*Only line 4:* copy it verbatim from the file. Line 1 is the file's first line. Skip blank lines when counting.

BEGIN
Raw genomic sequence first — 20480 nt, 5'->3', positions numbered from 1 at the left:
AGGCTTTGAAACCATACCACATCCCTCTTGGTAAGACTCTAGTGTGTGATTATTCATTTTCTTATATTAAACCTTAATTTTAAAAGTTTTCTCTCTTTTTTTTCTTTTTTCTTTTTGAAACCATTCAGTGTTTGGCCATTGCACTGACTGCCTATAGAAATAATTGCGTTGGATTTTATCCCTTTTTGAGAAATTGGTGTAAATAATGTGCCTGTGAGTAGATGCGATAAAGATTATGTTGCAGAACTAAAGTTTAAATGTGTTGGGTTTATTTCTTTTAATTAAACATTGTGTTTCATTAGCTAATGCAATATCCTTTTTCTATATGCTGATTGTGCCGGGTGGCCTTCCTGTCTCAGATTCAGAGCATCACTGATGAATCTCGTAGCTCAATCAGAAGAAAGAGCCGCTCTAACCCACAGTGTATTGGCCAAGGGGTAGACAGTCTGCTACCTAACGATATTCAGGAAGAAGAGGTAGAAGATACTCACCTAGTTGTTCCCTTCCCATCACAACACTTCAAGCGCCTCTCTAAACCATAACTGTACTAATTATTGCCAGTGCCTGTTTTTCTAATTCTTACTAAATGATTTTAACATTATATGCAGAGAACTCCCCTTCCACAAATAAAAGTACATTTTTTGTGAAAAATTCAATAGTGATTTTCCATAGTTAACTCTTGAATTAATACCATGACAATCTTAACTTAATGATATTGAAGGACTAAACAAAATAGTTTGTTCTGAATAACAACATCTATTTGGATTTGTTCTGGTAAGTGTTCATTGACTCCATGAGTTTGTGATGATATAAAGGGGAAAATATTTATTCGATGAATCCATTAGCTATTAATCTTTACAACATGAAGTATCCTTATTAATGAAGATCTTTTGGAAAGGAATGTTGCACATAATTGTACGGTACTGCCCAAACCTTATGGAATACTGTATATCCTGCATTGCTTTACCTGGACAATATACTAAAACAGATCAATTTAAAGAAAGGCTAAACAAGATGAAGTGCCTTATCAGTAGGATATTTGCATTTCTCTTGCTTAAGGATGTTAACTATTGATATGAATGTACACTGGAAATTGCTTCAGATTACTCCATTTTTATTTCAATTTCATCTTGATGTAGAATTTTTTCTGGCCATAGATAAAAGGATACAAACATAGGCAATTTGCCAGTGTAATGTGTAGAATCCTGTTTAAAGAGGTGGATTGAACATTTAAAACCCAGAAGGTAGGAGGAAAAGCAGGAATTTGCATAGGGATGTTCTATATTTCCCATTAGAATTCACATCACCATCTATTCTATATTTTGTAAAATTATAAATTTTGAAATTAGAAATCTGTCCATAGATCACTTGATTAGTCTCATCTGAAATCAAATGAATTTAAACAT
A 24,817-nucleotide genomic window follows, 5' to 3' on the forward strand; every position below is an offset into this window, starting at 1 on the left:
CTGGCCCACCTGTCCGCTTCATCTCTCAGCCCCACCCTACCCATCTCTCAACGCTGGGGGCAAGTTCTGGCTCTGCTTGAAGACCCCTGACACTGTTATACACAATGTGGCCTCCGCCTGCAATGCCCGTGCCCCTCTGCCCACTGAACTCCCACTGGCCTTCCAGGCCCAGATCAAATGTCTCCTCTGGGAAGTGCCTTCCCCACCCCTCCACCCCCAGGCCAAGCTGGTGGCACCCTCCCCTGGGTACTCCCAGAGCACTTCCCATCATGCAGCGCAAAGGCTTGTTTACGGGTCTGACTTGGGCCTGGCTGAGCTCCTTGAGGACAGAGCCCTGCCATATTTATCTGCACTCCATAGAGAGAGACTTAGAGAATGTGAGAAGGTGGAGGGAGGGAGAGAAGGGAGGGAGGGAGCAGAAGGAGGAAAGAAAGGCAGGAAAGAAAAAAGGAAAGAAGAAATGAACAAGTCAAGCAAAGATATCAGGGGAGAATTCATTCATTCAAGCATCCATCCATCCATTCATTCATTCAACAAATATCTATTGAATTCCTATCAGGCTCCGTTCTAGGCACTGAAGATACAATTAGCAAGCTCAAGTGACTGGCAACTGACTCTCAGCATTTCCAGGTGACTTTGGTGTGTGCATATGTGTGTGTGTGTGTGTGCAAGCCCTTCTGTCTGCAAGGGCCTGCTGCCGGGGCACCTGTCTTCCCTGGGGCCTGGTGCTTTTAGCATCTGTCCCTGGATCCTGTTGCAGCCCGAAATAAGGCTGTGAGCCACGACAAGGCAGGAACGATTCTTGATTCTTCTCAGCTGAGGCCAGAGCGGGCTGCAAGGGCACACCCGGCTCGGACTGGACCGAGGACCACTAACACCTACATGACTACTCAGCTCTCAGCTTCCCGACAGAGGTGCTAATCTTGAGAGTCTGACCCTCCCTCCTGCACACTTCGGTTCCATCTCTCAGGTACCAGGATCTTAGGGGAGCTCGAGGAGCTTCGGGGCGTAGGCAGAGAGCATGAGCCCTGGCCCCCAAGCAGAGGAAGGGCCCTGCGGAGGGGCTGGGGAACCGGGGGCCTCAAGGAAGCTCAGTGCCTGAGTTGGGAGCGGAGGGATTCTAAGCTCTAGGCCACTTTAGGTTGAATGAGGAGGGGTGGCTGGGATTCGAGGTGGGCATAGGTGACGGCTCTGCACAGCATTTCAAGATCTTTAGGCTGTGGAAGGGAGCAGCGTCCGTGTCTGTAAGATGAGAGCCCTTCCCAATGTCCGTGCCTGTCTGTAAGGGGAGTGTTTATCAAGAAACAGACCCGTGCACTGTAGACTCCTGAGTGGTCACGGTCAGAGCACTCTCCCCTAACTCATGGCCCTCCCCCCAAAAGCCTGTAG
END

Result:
CTGGCCCACCTGTCCGCTTCATCTCTCAGCCCCACCCTACCCATCTCTCAACGCTGGGGGCAAGTTCTGGCTCTGCTTGAAGACCCCTGACACTGTTATACACAATGTGGCCTCCGCCTGCAATGCCCGTGCCCCTCTGCCCACTGAACTCCCACTGGCCTTCCAGGCCCAGATCAAATGTCTCCTCTGGGAAGTGCCTTCCCCACCCCTCCACCCCCAGGCCAAGCTGGTGGCACCCTCCCCTGGGTACTCCCAGAGCACTTCCCATCATGCAGCGCAAAGGCTTGTTTACGGGTCTGACTTGGGCCTGGCTGAGCTCCTTGAGGACAGAGCCCTGCCATATTTATCTGCACTCCATAGAGAGAGACTTAGAGAATGTGAGAAGGTGGAGGGAGGGAGAGAAGGGAGGGAGGGAGCAGAAGGAGGAAAGAAAGGCAGGAAAGAAAAAAGGAAAGAAGAAATGAACAAGTCAAGCAAAGATATCAGGGGAGAATTCATTCATTCAAGCATCCATCCATCCATTCATTCATTCAACAAATATCTATTGAATTCCTATCAGGCTCCGTTCTAGGCACTGAAGATACAATTAGCAAGCTCAAGTGACTGGCAACTGACTCTCAGCATTTCCAGGTGACTTTGGTGTGTGCATATGTGTGTGTGTGTGTGTGCAAGCCCTTCTGTCTGCAAGGGCCTGCTGCCGGGGCACCTGTCTTCCCTGGGGCCTGGTGCTTTTAGCATCTGTCCCTGGATCCTGTTGCAGCCCGAAATAAGGCTGTGAGCCACGACAAGGCAGGAACGATTCTTGATTCTTCTCAGCTGAGGCCAGAGCGGGCTGCAAGGGCACACCCGGCTCGGACTGGACCGAGGACCACTAACACCTACATGACTACTCAGCTCTCAGCTTCCCGACAGAGGTGCTAATCTTGAGAGTCTGACCCTCCCTCCTGCACACTTCGGTTCCATCTCTCAGGTACCAGGATCTTAGGGGAGCTCGAGGAGCTTCGGGGCGTAGGCAGAGAGCATGAGCCCTGGCCCCCAAGCAGAGGAAGGGCCCTGCGGAGGGGCTGGGGAACCGGGGGCCTCAAGGAAGCTCAGTGCCTGAGTTGGGAGCGGAGGGATTCTAAGCTCTAGGCCACTTTAGGTTGAATGAGGAGGGGTGGCTGGGATTCGAGGTGGGCATAGGTGACGGCTCTGCACAGCATTTCAAGATCTTTAGGCTGTGGAAGGGAGCAGCGTCCGTGTCTGTAAGATGAGAGCCCTTCCCAATGTCCGTGCCTGTCTGTAAGGGGAGTGTTTATCAAGAAACAGACCCGTGCACTGTAGACTCCTGAGTGGTCACGGTCAGAGCACTCTCCCCTAACTCATGGCCCTCCCCCCAAAAGCCTGTAG